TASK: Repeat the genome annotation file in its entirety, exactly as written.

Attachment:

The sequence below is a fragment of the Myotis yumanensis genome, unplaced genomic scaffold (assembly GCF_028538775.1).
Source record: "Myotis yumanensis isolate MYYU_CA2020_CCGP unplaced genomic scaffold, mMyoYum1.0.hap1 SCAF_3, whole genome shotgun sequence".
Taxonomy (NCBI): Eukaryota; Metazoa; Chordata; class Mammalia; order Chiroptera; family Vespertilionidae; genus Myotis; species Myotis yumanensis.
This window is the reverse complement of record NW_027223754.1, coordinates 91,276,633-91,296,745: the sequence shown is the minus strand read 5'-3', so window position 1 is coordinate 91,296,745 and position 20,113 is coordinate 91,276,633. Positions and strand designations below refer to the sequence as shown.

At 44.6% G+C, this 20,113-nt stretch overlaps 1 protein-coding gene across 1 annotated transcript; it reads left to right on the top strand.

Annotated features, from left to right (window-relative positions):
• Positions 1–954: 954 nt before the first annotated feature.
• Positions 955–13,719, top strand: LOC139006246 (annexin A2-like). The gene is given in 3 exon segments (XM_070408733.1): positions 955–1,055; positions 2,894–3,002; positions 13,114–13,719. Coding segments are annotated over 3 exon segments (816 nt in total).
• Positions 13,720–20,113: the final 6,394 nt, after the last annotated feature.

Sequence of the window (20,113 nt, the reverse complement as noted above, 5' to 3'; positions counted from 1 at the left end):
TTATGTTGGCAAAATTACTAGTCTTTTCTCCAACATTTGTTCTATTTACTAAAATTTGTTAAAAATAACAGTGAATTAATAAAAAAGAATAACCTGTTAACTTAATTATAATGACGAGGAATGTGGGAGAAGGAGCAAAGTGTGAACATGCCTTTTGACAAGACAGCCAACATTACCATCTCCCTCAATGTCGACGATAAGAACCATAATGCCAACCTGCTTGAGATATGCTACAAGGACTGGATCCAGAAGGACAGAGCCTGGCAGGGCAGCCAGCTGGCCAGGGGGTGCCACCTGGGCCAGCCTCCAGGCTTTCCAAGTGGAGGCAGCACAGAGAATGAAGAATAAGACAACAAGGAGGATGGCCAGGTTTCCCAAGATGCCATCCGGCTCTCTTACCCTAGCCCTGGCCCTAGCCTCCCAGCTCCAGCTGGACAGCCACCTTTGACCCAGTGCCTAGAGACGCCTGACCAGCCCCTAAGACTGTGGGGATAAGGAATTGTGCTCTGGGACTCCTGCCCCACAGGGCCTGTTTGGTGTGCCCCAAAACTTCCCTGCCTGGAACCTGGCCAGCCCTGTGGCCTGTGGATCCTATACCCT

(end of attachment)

The sequence below is a fragment of the Myotis yumanensis genome, unplaced genomic scaffold (assembly GCF_028538775.1).
Source record: "Myotis yumanensis isolate MYYU_CA2020_CCGP unplaced genomic scaffold, mMyoYum1.0.hap1 SCAF_3, whole genome shotgun sequence".
Taxonomy (NCBI): Eukaryota; Metazoa; Chordata; class Mammalia; order Chiroptera; family Vespertilionidae; genus Myotis; species Myotis yumanensis.
This window is the reverse complement of record NW_027223754.1, coordinates 91,276,633-91,296,745: the sequence shown is the minus strand read 5'-3', so window position 1 is coordinate 91,296,745 and position 20,113 is coordinate 91,276,633. Positions and strand designations below refer to the sequence as shown.

At 44.6% G+C, this 20,113-nt stretch overlaps 1 protein-coding gene across 1 annotated transcript; it reads left to right on the top strand.

Annotated features, from left to right (window-relative positions):
• Positions 1–954: 954 nt before the first annotated feature.
• Positions 955–13,719, top strand: LOC139006246 (annexin A2-like). The gene is given in 3 exon segments (XM_070408733.1): positions 955–1,055; positions 2,894–3,002; positions 13,114–13,719. Coding segments are annotated over 3 exon segments (816 nt in total).
• Positions 13,720–20,113: the final 6,394 nt, after the last annotated feature.

Sequence of the window (20,113 nt, the reverse complement as noted above, 5' to 3'; positions counted from 1 at the left end):
TTATGTTGGCAAAATTACTAGTCTTTTCTCCAACATTTGTTCTATTTACTAAAATTTGTTAAAAATAACAGTGAATTAATAAAAAAGAATAACCTGTTAACTTAATTATAATGACGAGGAATGTGGGAGAAGGAGCAAAGTGTGAACATGCCTTTTGACAAGACAGCCAACATTACCATCTCCCTCAATGTCGACGATAAGAACCATAATGCCAACCTGCTTGAGATATGCTACAAGGACTGGATCCAGAAGGACAGAGCCTGGCAGGGCAGCCAGCTGGCCAGGGGGTGCCACCTGGGCCAGCCTCCAGGCTTTCCAAGTGGAGGCAGCACAGAGAATGAAGAATAAGACAACAAGGAGGATGGCCAGGTTTCCCAAGATGCCATCCGGCTCTCTTACCCTAGCCCTGGCCCTAGCCTCCCAGCTCCAGCTGGACAGCCACCTTTGACCCAGTGCCTAGAGACGCCTGACCAGCCCCTAAGACTGTGGGGATAAGGAATTGTGCTCTGGGACTCCTGCCCCACAGGGCCTGTTTGGTGTGCCCCAAAACTTCCCTGCCTGGAACCTGGCCAGCCCTGTGGCCTGTGGATCCTATACCCT